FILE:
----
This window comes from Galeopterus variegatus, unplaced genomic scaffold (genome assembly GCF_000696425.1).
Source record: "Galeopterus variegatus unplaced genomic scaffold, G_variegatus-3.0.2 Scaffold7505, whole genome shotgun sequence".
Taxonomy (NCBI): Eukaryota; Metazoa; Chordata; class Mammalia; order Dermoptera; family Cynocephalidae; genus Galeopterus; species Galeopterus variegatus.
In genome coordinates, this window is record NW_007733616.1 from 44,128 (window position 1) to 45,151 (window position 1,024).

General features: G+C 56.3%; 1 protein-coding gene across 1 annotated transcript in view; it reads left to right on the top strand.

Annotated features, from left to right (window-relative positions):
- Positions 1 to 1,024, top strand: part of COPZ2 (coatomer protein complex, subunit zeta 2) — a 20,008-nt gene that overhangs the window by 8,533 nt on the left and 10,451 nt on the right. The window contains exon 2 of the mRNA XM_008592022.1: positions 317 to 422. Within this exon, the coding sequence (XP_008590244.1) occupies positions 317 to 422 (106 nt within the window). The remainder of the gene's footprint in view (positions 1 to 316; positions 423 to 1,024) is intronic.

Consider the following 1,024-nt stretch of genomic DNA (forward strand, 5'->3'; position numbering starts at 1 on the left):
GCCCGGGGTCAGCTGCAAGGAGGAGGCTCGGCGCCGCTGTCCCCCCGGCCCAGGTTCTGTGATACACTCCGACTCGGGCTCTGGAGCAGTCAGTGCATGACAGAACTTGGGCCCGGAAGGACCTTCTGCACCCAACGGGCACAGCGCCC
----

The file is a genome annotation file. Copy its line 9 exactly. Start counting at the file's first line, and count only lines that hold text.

GCCCGGGGTCAGCTGCAAGGAGGAGGCTCGGCGCCGCTGTCCCCCCGGCCCAGGTTCTGTGATACACTCCGACTCGGGCTCTGGAGCAGTCAGTGCATGACAGAACTTGGGCCCGGAAGGACCTTCTGCACCCAACGGGCACAGCGCCC